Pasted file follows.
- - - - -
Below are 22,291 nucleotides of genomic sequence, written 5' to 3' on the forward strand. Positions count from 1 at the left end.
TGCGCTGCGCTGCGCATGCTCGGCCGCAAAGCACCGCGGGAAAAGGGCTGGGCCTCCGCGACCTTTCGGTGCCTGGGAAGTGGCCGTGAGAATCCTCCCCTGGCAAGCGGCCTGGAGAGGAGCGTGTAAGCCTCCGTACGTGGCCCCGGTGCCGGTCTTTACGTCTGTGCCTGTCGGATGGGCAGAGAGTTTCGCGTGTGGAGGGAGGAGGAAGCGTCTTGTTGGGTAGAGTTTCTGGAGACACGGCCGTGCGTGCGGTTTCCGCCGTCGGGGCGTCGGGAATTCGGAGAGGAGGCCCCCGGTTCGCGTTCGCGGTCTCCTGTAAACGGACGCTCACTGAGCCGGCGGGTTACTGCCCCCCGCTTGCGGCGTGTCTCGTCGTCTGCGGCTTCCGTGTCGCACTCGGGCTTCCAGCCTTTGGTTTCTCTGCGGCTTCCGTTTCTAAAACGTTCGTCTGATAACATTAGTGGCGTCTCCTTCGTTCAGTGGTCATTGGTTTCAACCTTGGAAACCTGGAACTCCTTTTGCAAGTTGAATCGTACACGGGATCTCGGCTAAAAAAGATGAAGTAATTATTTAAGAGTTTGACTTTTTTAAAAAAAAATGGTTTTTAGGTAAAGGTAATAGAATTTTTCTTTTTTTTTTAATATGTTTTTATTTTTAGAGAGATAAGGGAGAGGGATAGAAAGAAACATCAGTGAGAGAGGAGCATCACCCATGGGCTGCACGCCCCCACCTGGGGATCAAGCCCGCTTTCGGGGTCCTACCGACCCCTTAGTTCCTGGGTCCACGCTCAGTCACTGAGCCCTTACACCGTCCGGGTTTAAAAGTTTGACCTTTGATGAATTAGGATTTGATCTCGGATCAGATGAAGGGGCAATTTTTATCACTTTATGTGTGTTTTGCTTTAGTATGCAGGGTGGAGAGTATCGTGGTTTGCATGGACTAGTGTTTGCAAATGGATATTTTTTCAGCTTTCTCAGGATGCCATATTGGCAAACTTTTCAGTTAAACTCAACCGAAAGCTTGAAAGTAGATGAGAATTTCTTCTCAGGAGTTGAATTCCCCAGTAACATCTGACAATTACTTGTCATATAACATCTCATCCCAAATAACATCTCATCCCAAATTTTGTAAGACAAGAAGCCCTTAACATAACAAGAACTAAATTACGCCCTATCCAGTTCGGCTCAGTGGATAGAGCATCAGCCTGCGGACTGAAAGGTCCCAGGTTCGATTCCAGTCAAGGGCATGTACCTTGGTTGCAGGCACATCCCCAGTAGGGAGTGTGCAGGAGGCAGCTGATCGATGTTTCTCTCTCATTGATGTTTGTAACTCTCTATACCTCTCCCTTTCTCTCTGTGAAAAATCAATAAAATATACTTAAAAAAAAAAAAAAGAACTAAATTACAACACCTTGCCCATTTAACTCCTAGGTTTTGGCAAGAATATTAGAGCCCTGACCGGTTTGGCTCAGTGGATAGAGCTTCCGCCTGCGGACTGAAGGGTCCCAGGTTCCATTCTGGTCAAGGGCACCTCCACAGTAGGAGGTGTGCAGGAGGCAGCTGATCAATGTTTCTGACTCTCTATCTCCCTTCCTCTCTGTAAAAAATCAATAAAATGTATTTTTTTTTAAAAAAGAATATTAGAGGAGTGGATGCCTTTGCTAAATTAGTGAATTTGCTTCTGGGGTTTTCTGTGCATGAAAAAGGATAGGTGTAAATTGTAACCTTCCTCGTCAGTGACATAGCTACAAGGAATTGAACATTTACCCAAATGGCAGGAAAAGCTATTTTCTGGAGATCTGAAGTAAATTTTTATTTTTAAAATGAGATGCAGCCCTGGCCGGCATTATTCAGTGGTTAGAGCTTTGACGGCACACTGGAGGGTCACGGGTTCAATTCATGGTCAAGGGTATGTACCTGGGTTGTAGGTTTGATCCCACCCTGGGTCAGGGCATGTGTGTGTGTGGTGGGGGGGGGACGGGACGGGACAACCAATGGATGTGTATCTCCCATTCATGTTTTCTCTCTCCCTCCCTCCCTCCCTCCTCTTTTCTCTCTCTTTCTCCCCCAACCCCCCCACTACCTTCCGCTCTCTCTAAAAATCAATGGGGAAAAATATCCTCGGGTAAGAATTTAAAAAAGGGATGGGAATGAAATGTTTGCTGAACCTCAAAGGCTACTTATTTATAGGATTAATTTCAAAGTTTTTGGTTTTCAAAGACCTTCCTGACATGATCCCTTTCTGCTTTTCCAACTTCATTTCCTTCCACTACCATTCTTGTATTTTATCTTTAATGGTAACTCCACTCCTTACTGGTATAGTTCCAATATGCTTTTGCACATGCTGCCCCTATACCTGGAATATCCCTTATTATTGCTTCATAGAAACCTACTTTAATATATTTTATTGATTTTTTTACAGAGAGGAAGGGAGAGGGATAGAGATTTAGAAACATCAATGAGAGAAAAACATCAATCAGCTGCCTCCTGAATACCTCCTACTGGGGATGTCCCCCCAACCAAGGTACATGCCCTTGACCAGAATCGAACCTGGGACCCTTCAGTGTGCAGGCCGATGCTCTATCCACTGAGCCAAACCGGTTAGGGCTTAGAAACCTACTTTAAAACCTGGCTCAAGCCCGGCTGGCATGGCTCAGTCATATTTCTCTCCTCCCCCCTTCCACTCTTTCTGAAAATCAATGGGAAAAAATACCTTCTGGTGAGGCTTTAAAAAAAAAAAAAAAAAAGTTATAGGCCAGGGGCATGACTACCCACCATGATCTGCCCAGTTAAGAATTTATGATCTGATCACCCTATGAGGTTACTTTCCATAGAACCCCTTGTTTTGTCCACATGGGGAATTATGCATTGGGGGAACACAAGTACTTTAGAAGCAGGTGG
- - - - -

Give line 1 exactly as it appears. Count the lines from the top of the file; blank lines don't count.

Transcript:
Below are 22,291 nucleotides of genomic sequence, written 5' to 3' on the forward strand. Positions count from 1 at the left end.